2. Stop sending trinkets: Although many nonprofits send items such as stickers, cards, and pens to potential donors, these add to the cost of the mailing. Instead of sending return address labels, consider uploading something printable to your website and inviting people to download it. Not only will you save on the cost of outbound postage because the envelopes weigh less, but you can track the open rate of your letters by determining the percent of recipients who received the letter and downloaded the freebie.
  3. Talk to your printer: Printing companies offer people who are experts at their craft and who can advise you on ways to reduce the cost of your mailings. For example, an experienced printer can suggest an alternative paper for your printing job that cuts the weight down of each envelope and reduces the cost per piece. Printers can also recommend the best times to mail so that your nonprofit mail isn’t swimming against the tide of high volume or better ways to batch your mail so that you achieve the maximum postal discounts possible.
  4. Improve your ROI: As costs of direct mail increase, the need to achieve a mailing ROI increases. To improve your direct mail, consider A/B tests, which test a control (a mailing package with a known response rate) against a test piece (the same package with one element changed, such as the design or the copy inside). By continually testing and improving with each mailing, you’ll be able to improve your ability to meet or exceed the mailing ROI.
  5. Increase online donor solicitations: Learn to use all forms of online donor solicitations from better email outreach to social media. Although direct mail remains a popular and effective method of meeting fundraising goals, the more expensive it gets, the more you may need to switch to online fundraising.

Although the postal price increase is a ‘done deal’ and effective in 2019, the impact upon your nonprofit isn’t signed, sealed, and delivered. You can affect and mitigate its effects by using these steps to counteract the steep postal price increase.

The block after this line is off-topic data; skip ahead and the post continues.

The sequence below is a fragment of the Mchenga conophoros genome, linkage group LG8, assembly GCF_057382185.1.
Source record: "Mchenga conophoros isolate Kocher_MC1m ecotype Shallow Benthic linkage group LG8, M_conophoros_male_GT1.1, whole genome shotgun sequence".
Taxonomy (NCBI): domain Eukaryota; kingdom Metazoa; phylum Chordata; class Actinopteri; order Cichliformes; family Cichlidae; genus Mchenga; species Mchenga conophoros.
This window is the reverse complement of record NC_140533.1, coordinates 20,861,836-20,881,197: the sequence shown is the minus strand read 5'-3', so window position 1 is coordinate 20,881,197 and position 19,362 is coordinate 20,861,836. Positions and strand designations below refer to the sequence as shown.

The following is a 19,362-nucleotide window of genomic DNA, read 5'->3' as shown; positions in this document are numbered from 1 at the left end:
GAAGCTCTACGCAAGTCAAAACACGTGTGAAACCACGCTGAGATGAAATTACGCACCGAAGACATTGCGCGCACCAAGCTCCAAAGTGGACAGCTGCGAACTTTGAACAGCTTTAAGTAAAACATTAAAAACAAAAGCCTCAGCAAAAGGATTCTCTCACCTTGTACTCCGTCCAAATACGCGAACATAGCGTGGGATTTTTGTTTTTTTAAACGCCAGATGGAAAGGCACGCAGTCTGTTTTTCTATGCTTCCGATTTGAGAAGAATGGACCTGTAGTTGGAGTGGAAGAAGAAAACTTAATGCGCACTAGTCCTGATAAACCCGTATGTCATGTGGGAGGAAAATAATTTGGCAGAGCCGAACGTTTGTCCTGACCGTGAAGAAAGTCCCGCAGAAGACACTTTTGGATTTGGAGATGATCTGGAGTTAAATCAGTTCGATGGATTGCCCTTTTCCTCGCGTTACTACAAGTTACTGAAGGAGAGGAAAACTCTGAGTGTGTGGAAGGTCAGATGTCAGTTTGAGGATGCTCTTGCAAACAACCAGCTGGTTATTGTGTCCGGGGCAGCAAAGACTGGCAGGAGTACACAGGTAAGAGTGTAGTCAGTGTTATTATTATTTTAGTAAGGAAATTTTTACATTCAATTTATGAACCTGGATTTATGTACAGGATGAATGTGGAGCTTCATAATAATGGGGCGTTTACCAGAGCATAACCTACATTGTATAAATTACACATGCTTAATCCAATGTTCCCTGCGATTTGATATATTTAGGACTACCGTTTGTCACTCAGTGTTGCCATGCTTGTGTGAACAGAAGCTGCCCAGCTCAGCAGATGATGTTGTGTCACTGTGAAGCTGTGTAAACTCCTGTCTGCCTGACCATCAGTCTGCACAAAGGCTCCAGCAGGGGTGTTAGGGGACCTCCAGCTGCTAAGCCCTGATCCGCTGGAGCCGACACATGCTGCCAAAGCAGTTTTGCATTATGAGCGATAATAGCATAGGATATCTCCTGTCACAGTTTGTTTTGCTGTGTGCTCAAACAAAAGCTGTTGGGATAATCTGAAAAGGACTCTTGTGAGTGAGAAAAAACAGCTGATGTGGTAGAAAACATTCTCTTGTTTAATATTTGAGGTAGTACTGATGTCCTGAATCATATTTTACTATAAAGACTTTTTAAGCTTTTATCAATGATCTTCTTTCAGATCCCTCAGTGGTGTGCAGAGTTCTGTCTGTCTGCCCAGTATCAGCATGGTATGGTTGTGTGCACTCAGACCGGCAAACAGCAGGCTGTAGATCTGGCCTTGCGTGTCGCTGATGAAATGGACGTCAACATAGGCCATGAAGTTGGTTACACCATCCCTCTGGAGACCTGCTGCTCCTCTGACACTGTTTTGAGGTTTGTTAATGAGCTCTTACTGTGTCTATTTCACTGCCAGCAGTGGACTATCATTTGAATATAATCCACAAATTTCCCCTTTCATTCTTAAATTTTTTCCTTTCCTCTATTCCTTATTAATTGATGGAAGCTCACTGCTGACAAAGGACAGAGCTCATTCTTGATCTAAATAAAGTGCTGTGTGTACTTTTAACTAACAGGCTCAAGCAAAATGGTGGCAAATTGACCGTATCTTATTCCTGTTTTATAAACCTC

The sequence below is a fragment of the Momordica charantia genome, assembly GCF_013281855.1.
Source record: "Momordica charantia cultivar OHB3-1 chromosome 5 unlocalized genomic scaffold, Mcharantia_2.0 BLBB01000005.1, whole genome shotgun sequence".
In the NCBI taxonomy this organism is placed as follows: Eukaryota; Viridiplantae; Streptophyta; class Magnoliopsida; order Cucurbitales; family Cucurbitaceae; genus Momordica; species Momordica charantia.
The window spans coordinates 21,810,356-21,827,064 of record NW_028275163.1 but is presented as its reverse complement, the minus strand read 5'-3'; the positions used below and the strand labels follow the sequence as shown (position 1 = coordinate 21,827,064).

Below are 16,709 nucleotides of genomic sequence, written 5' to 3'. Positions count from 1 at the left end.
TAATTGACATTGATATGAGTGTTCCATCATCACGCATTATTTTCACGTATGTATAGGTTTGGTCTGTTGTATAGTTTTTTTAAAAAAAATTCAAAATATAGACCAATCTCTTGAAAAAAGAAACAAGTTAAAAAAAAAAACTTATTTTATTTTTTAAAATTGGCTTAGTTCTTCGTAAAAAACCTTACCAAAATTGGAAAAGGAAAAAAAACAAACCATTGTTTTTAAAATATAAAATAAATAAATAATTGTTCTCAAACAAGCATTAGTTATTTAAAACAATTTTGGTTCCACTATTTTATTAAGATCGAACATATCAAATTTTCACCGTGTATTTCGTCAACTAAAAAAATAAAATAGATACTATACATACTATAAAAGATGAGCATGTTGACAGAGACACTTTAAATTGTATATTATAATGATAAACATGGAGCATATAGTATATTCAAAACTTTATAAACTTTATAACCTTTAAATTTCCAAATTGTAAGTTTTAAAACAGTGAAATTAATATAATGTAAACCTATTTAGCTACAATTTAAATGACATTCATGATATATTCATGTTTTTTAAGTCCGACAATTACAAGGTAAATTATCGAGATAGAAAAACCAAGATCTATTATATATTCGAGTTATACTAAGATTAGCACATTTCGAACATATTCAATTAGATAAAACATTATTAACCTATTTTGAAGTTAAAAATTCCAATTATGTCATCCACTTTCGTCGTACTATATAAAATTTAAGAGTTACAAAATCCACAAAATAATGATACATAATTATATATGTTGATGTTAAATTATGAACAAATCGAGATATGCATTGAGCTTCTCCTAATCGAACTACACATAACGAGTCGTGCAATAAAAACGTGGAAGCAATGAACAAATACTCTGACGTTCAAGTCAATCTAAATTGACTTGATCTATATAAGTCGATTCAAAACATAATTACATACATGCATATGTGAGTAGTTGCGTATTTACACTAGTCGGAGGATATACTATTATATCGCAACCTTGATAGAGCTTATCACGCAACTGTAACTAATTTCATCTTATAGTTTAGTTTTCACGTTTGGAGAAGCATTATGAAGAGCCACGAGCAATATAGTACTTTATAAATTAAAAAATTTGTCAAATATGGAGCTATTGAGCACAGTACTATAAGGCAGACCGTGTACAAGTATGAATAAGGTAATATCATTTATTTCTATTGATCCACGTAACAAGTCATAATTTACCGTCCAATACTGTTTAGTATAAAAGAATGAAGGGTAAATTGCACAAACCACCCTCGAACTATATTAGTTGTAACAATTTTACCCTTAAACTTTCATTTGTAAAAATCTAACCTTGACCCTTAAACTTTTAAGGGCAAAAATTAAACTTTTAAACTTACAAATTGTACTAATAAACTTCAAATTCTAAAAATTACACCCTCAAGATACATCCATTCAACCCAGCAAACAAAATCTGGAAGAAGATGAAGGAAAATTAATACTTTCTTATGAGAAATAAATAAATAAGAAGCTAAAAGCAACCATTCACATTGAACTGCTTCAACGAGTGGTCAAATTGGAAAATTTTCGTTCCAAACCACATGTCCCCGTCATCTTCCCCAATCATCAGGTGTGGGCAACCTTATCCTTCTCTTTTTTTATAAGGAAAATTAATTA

Welter Consulting

Welter Consulting bridges people and software technology to help nonprofits be more efficient and effective. We work exclusively with nonprofits and have the experience necessary to help them build, grow, and develop over time. We invite you to contact us for any assistance you need with nonprofit technology and business solutions. Call 206-605-3113 or contact us.

Make Your Auditor’s Life Easy This Year – Pay Attention to These Five Things

By | Audit | No Comments

All auditors have their particular worries, those things that keep them up at night. Do your auditors – and your nonprofit – a favor this year. Preemptively tackle these five things that tend to keep auditors up at night and make sure your audit runs smoothly.

Five Things Your Auditor Wished You Knew

If auditors could tell you in advance of things that worry them, they might bring up these five points. Each of these has a simple fix. You can tackle it in advance to help make your auditor’s job easier and the audit smooth-sailing.

  1. Cybersecurity: Among all the things that keep auditors up at night, weak or non-existent cybersecurity is a biggy. And for a good reason: the number of data breaches continues to soar with nonprofits affected just as much as for-profits. Nonprofits may be targeted more frequently than for-profits because criminals know that nonprofits have weaker defenses against cyber intrusions, data breaches, trojans, viruses and other methods to compromise cybersecurity. What do criminals target? Personal data offers a treasure trove of tempting ‘jewels’ for a cybercriminal to steal; donor information, member information, credit card numbers, and other data entice thieves.

Why auditors worry: Cybercrimes can be expensive and result in lawsuits. They can also tarnish the name of a nonprofit, making it difficult for them to continue their work or solicit donations in the future.